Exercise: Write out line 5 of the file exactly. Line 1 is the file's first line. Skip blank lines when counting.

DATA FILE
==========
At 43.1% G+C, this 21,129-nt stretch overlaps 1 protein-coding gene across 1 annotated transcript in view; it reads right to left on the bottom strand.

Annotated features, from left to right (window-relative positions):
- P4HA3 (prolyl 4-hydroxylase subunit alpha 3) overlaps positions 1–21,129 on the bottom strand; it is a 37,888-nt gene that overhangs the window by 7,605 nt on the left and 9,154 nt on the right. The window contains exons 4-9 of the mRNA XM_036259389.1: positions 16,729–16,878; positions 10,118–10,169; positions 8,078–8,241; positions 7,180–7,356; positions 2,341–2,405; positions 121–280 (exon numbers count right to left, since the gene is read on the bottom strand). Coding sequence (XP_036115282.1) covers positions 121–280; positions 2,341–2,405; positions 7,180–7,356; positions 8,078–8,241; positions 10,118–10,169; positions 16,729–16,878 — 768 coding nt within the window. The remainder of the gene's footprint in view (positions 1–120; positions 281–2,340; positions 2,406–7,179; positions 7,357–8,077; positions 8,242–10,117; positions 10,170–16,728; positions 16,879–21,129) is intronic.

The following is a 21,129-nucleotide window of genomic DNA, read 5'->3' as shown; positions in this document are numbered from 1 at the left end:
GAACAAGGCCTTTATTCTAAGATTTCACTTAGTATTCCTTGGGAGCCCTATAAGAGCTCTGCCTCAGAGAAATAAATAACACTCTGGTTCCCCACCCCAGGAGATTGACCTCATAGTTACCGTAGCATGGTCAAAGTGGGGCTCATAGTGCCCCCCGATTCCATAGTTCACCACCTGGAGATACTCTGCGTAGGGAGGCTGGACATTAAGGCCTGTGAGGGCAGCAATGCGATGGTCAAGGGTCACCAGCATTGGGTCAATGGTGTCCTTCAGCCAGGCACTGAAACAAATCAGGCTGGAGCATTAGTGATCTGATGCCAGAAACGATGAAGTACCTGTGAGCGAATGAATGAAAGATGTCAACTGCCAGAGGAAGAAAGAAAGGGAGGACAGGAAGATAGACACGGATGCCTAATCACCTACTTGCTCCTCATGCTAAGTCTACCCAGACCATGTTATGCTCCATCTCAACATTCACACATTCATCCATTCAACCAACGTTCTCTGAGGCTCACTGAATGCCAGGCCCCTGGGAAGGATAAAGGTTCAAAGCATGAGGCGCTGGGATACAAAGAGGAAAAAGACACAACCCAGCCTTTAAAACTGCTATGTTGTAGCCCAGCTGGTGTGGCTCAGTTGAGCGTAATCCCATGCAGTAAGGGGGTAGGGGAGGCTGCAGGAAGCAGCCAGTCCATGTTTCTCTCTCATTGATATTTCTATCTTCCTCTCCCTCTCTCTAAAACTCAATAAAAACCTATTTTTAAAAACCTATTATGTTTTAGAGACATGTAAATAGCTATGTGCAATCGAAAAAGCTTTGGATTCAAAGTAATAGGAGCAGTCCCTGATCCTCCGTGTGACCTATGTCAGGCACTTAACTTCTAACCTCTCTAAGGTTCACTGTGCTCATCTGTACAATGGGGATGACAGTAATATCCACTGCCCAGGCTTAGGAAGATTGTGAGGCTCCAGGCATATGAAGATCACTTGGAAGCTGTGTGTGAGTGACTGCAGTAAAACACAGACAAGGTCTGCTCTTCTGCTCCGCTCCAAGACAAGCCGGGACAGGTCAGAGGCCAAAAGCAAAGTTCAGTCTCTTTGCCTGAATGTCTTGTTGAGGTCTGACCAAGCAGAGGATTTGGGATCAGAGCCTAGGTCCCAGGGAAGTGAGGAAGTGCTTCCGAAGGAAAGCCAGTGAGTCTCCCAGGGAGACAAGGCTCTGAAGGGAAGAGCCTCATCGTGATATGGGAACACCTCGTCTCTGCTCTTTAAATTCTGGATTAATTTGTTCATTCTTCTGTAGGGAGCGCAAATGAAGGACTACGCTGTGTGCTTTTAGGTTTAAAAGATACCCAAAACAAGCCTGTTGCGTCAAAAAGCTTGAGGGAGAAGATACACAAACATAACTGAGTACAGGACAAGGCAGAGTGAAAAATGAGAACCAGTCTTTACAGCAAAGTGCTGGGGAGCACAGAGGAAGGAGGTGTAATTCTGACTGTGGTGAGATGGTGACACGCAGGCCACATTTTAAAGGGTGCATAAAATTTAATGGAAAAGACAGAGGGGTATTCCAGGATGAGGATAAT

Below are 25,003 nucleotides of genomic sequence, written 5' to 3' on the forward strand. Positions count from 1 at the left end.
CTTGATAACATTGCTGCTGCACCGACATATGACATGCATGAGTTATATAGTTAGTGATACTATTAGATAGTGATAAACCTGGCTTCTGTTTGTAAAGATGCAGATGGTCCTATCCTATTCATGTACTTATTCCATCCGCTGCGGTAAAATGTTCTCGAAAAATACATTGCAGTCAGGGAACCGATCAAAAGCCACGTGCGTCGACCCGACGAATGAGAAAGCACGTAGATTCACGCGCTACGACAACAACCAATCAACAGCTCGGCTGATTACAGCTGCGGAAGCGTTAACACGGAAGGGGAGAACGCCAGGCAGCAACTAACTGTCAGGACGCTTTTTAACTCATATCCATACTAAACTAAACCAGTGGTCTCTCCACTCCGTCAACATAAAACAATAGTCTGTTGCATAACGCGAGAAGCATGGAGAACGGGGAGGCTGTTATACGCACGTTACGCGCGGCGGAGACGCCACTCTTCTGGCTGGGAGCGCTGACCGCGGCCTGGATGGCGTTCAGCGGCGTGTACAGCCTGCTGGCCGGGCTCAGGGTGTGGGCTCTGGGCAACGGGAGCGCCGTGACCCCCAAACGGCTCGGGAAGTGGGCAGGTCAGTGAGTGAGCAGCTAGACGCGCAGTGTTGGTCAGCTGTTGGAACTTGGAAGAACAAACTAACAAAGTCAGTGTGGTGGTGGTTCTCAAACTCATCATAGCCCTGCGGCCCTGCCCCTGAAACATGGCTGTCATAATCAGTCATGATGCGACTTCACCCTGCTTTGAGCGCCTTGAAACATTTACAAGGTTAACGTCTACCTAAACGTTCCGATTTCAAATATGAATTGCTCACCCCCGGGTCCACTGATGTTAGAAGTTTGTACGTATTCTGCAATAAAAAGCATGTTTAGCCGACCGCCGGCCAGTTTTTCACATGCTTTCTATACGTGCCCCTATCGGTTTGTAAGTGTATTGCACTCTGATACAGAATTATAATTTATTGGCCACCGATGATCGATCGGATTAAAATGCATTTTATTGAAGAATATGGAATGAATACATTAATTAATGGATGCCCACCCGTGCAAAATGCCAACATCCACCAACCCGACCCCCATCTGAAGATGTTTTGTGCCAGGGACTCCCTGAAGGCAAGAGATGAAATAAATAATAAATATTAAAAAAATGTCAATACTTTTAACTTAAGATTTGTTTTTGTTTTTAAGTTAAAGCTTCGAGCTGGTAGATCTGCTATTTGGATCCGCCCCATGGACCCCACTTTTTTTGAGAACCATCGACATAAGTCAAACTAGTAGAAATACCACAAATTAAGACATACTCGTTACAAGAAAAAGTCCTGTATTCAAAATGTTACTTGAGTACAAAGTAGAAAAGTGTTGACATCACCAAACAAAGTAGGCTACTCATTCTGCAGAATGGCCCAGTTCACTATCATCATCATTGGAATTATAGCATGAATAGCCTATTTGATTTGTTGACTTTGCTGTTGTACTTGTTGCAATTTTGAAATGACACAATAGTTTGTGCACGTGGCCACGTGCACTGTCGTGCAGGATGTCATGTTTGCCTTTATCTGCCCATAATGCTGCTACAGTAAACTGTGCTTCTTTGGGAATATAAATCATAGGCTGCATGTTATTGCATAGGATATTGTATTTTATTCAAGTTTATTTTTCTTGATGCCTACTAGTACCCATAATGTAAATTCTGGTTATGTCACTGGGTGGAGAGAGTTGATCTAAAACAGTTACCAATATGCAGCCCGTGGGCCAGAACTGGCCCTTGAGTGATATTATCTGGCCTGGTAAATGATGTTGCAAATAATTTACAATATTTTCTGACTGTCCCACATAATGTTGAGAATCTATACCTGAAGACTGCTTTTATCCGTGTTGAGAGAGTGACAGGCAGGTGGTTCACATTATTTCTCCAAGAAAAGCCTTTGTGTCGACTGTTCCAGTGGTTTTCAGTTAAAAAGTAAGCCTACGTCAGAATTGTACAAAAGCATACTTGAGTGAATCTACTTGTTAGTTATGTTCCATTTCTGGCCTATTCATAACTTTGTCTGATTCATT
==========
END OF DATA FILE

GAACAAGGCCTTTATTCTAAGATTTCACTTAGTATTCCTTGGGAGCCCTATAAGAGCTCTGCCTCAGAGAAATAAATAACACTCTGGTTCCCCACCCCAGGAGATTGACCTCATAGTTACCGTAGCATGGTCAAAGTGGGGCTCATAGTGCCCCCCGATTCCATAGTTCACCACCTGGAGATACTCTGCGTAGGGAGGCTGGACATTAAGGCCTGTGAGGGCAGCAATGCGATGGTCAAGGGTCACCAGCATTGGGTCAATGGTGTCCTTCAGCCAGGCACTGAAACAAATCAGGCTGGAGCATTAGTGATCTGATGCCAGAAACGATGAAGTACCTGTGAGCGAATGAATGAAAGATGTCAACTGCCAGAGGAAGAAAGAAAGGGAGGACAGGAAGATAGACACGGATGCCTAATCACCTACTTGCTCCTCATGCTAAGTCTACCCAGACCATGTTATGCTCCATCTCAACATTCACACATTCATCCATTCAACCAACGTTCTCTGAGGCTCACTGAATGCCAGGCCCCTGGGAAGGATAAAGGTTCAAAGCATGAGGCGCTGGGATACAAAGAGGAAAAAGACACAACCCAGCCTTTAAAACTGCTATGTTGTAGCCCAGCTGGTGTGGCTCAGTTGAGCGTAATCCCATGCAGTAAGGGGGTAGGGGAGGCTGCAGGAAGCAGCCAGTCCATGTTTCTCTCTCATTGATATTTCTATCTTCCTCTCCCTCTCTCTAAAACTCAATAAAAACCTATTTTTAAAAACCTATTATGTTTTAGAGACATGTAAATAGCTATGTGCAATCGAAAAAGCTTTGGATTCAAAGTAATAGGAGCAGTCCCTGATCCTCCGTGTGACCTATGTCAGGCACTTAACTTCTAACCTCTCTAAGGTTCACTGTGCTCATCTGTACAATGGGGATGACAGTAATATCCACTGCCCAGGCTTAGGAAGATTGTGAGGCTCCAGGCATATGAAGATCACTTGGAAGCTGTGTGTGAGTGACTGCAGTAAAACACAGACAAGGTCTGCTCTTCTGCTCCGCTCCAAGACAAGCCGGGACAGGTCAGAGGCCAAAAGCAAAGTTCAGTCTCTTTGCCTGAATGTCTTGTTGAGGTCTGACCAAGCAGAGGATTTGGGATCAGAGCCTAGGTCCCAGGGAAGTGAGGAAGTGCTTCCGAAGGAAAGCCAGTGAGTCTCCCAGGGAGACAAGGCTCTGAAGGGAAGAGCCTCATCGTGATATGGGAACACCTCGTCTCTGCTCTTTAAATTCTGGATTAATTTGTTCATTCTTCTGTAGGGAGCGCAAATGAAGGACTACGCTGTGTGCTTTTAGGTTTAAAAGATACCCAAAACAAGCCTGTTGCGTCAAAAAGCTTGAGGGAGAAGATACACAAACATAACTGAGTACAGGACAAGGCAGAGTGAAAAATGAGAACCAGTCTTTACAGCAAAGTGCTGGGGAGCACAGAGGAAGGAGGTGTAATTCTGACTGTGGTGAGATGGTGACACGCAGGCCACATTTTAAAGGGTGCATAAAATTTAATGGAAAAGACAGAGGGGTATTCCAGGATGAGGATAAT